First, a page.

Unattributed French fashion film frame showing a dissolve, 1925. Image courtesy of the Fashion in Film Festival, London.
"We must mobilise everything [we] can find in terms of intellectual resources in order to understand what keeps making the lives we live and the societies we live in profoundly and deeply anti-humane."
— Stuart Hall
— Stuart Hall
Journal of Visual Culture is an international refereed journal that welcomes compelling, critically engaged contributions that explore and expand trans-disciplinary global visual cultures.
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DECEMBER 2020: ARCHAEOLOGIES OF FASHION FILM AFTER A DIGITAL CULTURE
The December 2020 issue (19.3) of Journal of Visual Culture is out! Entitled ‘Archaeologies of Fashion Film after a Digital Culture’, it’s guest edited by Caroline Evans (University of the Arts London) and Jussi Parikka (Winchester School of Art, University of Southampton). In their Introduction the guest editors ask:
‘Where was (and is) fashion film in the contexts of the avant-garde, the experimental and the popular? How is it that fashion film is more or less invisible in the histories and archaeologies of cinema and fashion? And why look at archaeologies of fashion film now in particular, at a moment of radical change in the fashion industry, mediascapes, data economies and participatory cultures?’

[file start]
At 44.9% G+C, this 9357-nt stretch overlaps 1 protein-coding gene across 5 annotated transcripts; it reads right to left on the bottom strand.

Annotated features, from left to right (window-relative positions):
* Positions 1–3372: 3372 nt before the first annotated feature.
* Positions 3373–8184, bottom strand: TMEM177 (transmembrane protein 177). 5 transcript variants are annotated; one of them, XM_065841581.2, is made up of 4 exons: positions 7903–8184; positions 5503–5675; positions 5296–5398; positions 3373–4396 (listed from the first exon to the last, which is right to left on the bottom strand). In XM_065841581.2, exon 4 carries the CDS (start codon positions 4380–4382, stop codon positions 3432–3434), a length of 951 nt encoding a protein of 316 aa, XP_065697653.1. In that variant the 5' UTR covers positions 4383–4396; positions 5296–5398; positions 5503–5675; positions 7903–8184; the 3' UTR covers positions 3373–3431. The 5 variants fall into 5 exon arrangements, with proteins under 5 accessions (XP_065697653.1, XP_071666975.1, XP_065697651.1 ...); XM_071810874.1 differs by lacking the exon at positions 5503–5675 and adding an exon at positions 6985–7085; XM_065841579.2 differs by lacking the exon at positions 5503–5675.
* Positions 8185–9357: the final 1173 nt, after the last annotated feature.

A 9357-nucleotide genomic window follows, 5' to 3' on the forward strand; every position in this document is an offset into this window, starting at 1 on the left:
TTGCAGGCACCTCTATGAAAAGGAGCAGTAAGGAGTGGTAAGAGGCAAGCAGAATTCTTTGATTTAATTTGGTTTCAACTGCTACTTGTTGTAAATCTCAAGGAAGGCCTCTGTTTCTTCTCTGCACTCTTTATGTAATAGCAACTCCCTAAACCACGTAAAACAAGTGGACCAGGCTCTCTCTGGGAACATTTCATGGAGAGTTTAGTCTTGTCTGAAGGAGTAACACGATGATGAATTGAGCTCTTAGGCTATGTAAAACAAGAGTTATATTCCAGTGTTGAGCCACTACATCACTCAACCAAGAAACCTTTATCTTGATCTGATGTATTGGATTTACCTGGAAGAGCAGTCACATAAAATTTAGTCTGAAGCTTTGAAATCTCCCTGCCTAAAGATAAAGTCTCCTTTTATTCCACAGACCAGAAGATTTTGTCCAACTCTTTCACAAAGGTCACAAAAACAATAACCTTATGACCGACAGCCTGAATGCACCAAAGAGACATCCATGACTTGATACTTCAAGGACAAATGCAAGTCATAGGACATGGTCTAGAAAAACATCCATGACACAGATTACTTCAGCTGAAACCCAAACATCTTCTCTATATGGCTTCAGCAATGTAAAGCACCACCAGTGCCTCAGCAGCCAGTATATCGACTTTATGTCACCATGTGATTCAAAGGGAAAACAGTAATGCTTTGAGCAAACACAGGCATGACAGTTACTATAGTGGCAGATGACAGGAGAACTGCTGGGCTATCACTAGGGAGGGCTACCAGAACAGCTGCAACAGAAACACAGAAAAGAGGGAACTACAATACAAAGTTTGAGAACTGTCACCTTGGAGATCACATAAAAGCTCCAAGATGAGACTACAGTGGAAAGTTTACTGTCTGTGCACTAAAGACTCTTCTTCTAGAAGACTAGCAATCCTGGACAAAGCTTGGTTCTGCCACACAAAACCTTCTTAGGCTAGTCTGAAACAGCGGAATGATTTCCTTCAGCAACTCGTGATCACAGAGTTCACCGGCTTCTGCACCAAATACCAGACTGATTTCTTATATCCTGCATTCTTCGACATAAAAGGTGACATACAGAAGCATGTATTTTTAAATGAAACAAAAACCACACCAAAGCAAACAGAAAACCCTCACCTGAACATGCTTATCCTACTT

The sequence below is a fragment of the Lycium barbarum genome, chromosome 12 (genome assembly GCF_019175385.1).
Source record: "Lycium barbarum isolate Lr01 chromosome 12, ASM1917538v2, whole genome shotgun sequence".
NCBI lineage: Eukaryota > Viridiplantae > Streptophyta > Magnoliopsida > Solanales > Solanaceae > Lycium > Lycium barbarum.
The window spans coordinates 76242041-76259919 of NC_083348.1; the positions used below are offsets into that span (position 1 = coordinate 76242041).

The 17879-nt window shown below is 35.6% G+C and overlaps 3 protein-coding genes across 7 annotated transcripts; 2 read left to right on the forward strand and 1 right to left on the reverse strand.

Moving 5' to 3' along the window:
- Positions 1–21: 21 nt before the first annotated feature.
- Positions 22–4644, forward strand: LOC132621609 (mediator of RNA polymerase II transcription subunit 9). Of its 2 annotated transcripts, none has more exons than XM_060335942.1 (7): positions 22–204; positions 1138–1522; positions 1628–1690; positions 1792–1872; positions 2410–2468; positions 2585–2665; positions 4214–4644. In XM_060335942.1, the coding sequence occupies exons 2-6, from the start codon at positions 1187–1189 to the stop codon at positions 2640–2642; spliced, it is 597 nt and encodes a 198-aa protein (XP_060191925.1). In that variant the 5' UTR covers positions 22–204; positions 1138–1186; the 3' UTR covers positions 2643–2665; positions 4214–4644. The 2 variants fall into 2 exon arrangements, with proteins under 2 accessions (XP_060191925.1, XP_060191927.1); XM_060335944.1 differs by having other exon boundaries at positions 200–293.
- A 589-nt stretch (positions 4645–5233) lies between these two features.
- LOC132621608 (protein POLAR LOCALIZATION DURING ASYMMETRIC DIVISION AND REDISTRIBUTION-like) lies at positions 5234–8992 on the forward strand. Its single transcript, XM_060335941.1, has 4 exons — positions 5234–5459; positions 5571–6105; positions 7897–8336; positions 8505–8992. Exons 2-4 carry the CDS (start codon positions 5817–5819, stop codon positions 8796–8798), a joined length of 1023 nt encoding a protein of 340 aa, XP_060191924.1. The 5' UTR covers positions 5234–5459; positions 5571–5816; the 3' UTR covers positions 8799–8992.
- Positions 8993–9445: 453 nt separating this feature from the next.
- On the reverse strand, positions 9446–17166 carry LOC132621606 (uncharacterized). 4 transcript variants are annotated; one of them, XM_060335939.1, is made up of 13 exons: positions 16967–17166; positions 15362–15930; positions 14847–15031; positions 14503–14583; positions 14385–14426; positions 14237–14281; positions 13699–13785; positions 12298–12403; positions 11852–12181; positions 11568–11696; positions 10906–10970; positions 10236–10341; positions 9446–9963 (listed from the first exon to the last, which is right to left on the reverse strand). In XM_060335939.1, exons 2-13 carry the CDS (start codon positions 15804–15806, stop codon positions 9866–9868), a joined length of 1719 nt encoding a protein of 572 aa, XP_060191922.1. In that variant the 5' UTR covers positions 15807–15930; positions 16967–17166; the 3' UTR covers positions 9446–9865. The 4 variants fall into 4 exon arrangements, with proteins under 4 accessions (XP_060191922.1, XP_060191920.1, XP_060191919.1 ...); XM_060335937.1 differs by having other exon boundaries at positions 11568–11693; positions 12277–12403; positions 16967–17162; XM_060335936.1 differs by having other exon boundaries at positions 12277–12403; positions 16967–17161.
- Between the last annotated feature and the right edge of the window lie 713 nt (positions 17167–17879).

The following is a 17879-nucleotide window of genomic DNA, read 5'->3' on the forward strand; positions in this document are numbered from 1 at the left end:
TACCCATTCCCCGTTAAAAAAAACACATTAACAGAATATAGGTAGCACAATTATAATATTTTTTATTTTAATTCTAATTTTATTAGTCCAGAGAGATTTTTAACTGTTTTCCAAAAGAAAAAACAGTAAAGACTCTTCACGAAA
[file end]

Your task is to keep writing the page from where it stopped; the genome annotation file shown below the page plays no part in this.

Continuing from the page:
Engaging with these questions, and others, are contributions by: Marketa Uhlorova (University of the Arts London) who excavates a media archaeology of fashion film; Wanda Strauven (Goethe University Frankfurt) who considers sewing machines and weaving looms as devices and materialities that change the order of things; Marie-Audre Baronian (University of Amsterdam) who investigates the interconnectedness of film and fashion through their mutual concern with the processes of crafting and dressing; Lucy Moyse Ferreira (London College of Fashion) who positions Sonia Delaunay’s early work as a form of proto-cinema; and Nick Rees-Roberts who offers a critical interrogation of ‘fashion film’ as a commercial phenomenon which evidences how moving images on social media foreground the visual dynamic of the feed (of marketing snd data) over and at the expense of the aesthetic framework of cinema.